With Halloween a few weeks away, every pet parent should keep these Halloween hazards in mind so that this fun night won’t be ruined for anyone, including the dog.
Halloween is an enjoyable and festive time for families. But if you have a pet dog, next to July 4th this night might become the second scariest time of your dog's life. Here are 15 dog safety tips to apply for Halloween to keep your pups calm, safe and secure.
There's going to be plenty of action and commotion happening on the night. In case your dog slips out of the house or gets away from his leash when on an evening Halloween walk, make sure that your pup has a proper ID tag with your name and contact number to appease your worries. Or, better yet, get your dog microchipped or update the details of this chip in the system a few days before Halloween.
Hyperactive and energetic dogs are more likely to get stressed over the sounds and actions going on during festivities. Give your dog enough exercise time during the day so that he won't get restless, unusually active and curious about the sights and sounds from the people celebrating Halloween at night. Proper playtime and good exercise routine will help him to keep calm. If he's had a good day at the park, he might be too tired and sleep the night off.
3. Dress Rehearsal
Will your dog be joining the Halloween celebration? It's better to do a practice run a few nights before Halloween to see how his dog Halloween costume works. A good pet costume should not obstruct your dog's sight or ability to breathe and move. Or, it might be better to ditch the whole costume idea altogether since dogs aren't exactly fond of dressing up, according to animal behaviorist Alexandra Horowitz via the New York Times.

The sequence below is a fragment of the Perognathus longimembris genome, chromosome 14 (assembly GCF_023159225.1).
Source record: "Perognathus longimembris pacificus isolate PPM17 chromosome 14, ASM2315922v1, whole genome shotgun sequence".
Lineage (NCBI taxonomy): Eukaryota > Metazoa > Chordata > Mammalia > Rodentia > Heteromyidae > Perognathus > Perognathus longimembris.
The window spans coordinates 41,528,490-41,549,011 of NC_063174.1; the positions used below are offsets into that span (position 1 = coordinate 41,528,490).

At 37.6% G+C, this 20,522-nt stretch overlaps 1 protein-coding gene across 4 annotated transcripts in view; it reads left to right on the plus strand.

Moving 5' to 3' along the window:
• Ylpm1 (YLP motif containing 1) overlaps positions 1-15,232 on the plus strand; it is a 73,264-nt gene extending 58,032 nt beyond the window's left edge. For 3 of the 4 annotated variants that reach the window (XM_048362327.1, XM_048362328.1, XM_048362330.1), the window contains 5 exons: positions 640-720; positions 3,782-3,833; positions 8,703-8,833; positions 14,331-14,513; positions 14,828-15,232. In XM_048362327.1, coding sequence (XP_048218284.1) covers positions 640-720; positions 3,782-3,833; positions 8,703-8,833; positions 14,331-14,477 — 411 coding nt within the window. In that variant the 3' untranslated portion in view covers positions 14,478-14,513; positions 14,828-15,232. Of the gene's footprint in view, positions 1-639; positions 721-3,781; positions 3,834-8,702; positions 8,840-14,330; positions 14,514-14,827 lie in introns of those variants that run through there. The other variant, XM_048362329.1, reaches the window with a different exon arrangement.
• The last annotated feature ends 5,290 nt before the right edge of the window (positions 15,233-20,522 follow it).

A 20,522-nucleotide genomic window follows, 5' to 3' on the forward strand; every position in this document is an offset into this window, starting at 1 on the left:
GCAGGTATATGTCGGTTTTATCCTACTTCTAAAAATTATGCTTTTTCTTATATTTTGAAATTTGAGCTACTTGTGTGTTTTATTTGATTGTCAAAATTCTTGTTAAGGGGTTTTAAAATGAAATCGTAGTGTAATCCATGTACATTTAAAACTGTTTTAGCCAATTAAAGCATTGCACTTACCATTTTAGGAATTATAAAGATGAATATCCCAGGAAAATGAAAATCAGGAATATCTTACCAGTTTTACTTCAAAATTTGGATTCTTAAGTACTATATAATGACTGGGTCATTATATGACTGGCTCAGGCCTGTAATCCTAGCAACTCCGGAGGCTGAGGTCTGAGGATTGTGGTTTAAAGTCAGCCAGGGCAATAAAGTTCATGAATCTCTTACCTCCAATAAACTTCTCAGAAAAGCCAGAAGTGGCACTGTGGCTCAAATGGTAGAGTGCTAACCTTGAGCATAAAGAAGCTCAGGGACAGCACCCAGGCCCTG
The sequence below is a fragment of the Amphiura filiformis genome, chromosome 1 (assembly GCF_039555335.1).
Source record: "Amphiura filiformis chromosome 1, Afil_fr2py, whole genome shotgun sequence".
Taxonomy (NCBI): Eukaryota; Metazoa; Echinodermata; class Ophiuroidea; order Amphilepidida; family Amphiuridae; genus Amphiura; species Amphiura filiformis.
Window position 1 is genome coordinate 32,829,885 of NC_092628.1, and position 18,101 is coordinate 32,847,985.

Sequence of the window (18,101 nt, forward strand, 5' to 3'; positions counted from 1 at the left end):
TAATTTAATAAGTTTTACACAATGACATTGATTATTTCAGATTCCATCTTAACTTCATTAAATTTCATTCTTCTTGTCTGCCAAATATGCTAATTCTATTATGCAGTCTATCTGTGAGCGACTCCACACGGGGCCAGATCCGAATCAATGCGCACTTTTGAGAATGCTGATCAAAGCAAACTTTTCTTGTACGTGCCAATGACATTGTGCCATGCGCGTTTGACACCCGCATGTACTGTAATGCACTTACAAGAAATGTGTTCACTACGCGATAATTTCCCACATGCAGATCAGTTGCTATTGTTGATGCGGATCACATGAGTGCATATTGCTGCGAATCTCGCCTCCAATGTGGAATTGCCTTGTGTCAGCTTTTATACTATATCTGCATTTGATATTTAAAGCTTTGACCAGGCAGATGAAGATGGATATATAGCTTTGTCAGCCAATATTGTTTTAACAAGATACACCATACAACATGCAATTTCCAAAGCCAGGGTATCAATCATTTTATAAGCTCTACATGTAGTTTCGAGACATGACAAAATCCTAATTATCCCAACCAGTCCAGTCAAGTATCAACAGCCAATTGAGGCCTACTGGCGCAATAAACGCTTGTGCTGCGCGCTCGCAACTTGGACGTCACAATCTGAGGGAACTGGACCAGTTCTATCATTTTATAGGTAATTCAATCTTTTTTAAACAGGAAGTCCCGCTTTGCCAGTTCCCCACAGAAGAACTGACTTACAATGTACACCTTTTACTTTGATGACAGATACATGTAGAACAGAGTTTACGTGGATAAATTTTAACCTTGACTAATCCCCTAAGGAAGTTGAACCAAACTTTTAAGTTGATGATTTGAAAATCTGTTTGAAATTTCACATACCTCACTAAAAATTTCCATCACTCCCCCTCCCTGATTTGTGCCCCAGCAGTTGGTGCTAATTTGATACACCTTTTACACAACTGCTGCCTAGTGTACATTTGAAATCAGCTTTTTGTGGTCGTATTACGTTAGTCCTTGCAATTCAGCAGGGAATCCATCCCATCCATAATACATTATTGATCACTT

There's going to be plenty of goodies that dogs may want to consume but shouldn't. Bring some dog-friendly and healthy treats with you if you're trick or treating with your furry best friend. This way your four-legged Halloween sidekick is less likely to accidentally eat the candies that kids sometimes drop on the ground. Keep a sharp eye on those too and make sure your dog never consumes things he's not supposed to.
All the commotion can be distressing for your pooch. Keep the dog on a short leash at all times when you're out for your Halloween walk. He has to be close to you so that you can easily swoop him up if there are too many people around.
6. Signs of Stress
Watch out for any signs of stress that your dog might exhibit. He might be tempted to run off if he sees too many people in weird and scary costumes, and he won't be able to handle the sensory overload. If you notice your dog behaving differently, it's best to take him back home as soon as possible.
7. Candy Stash
Speaking of candies, never leave any Halloween stash in areas where your dog can easily reach, such as the chair or coffee table. Don't underestimate your pet's ability to sniff out and open those chocolate candy wrappers. Most of these candies contain toxic ingredients that will make your dog severely sick and festivities is the most common time that dogs get poisoned, according to veterinarians.